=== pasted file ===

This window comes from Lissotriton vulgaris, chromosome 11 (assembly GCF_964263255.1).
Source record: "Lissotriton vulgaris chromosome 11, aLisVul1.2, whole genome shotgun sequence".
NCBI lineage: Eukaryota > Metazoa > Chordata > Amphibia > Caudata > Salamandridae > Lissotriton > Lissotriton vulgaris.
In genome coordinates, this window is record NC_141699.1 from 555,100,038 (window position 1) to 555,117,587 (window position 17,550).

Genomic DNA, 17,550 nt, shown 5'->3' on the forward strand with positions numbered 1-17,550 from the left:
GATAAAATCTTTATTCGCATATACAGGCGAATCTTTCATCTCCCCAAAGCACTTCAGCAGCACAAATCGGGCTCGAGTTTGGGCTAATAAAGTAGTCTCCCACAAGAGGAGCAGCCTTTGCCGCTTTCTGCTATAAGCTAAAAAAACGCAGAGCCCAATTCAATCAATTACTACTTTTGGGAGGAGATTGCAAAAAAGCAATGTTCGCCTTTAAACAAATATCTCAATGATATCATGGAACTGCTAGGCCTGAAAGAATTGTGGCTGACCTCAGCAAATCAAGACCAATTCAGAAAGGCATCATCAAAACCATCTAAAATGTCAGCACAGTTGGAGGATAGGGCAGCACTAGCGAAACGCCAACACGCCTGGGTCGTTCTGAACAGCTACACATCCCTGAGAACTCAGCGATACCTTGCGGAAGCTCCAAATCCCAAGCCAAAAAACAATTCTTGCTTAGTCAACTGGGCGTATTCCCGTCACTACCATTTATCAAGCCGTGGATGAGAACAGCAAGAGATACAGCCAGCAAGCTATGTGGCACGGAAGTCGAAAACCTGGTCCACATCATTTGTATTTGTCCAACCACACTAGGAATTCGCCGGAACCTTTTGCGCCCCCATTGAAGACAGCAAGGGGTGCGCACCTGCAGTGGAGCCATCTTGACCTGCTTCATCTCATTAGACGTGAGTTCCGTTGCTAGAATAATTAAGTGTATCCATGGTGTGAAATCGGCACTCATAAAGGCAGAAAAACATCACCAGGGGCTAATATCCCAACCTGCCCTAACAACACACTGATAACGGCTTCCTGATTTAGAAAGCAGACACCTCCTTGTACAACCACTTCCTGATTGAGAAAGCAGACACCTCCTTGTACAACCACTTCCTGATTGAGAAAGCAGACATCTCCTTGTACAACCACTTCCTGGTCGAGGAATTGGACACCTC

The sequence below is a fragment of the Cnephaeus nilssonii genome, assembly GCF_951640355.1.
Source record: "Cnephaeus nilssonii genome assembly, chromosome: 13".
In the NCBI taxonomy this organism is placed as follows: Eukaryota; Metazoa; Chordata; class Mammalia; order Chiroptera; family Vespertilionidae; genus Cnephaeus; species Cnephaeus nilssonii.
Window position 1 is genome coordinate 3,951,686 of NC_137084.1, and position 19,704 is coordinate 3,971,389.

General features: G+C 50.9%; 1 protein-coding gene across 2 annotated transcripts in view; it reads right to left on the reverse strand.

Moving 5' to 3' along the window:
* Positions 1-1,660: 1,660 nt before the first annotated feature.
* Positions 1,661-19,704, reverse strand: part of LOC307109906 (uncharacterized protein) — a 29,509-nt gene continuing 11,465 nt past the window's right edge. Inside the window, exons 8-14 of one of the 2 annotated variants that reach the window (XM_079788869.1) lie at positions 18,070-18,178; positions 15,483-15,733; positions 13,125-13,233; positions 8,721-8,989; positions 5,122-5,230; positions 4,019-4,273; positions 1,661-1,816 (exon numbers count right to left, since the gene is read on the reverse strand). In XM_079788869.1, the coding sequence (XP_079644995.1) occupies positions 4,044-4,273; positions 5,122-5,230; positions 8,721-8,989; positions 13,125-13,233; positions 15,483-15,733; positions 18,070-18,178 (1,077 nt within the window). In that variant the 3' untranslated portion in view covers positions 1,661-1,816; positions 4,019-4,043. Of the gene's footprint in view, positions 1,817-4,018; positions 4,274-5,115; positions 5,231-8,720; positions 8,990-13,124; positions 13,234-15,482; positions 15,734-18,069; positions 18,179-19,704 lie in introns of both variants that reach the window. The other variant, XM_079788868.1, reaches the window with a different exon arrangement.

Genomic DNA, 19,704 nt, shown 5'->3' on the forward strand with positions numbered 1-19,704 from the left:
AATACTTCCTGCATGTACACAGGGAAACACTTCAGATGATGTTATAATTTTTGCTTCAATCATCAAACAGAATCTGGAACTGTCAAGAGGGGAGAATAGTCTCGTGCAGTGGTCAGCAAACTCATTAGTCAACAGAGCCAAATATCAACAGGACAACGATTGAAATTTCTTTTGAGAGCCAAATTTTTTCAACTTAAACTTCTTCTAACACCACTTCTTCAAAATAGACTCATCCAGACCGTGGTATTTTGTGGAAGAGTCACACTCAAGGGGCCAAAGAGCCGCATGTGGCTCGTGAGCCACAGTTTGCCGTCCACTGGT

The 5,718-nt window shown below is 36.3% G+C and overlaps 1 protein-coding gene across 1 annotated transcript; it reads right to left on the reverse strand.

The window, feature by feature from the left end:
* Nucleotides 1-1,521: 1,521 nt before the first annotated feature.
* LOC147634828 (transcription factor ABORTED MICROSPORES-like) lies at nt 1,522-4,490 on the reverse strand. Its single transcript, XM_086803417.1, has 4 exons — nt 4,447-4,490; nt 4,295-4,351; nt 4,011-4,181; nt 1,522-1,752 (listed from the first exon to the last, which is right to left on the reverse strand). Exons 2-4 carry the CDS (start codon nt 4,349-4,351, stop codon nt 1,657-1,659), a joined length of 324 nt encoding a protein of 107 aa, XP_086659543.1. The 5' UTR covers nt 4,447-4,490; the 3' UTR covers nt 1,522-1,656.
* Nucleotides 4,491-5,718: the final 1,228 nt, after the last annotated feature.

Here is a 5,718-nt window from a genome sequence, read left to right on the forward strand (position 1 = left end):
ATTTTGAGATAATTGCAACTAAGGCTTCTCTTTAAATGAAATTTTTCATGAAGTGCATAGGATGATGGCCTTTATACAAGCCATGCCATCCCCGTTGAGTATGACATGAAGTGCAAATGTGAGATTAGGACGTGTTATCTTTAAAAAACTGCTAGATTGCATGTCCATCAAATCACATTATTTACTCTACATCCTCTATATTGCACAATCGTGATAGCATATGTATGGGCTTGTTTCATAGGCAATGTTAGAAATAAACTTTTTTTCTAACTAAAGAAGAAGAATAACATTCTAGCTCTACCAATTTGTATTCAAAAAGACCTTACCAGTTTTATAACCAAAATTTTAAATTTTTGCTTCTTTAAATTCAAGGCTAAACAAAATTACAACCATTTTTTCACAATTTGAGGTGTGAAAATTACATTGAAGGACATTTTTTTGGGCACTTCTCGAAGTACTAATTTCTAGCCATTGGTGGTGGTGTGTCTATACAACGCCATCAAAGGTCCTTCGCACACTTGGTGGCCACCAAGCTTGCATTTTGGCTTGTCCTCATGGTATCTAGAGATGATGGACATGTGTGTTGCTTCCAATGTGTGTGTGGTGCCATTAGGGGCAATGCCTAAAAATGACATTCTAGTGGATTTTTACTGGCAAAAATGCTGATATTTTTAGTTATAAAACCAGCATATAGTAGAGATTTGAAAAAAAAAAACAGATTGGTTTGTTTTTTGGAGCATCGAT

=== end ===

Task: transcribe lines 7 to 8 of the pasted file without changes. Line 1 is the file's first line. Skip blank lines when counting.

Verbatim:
The sequence below is a fragment of the Cnephaeus nilssonii genome, assembly GCF_951640355.1.
Source record: "Cnephaeus nilssonii genome assembly, chromosome: 13".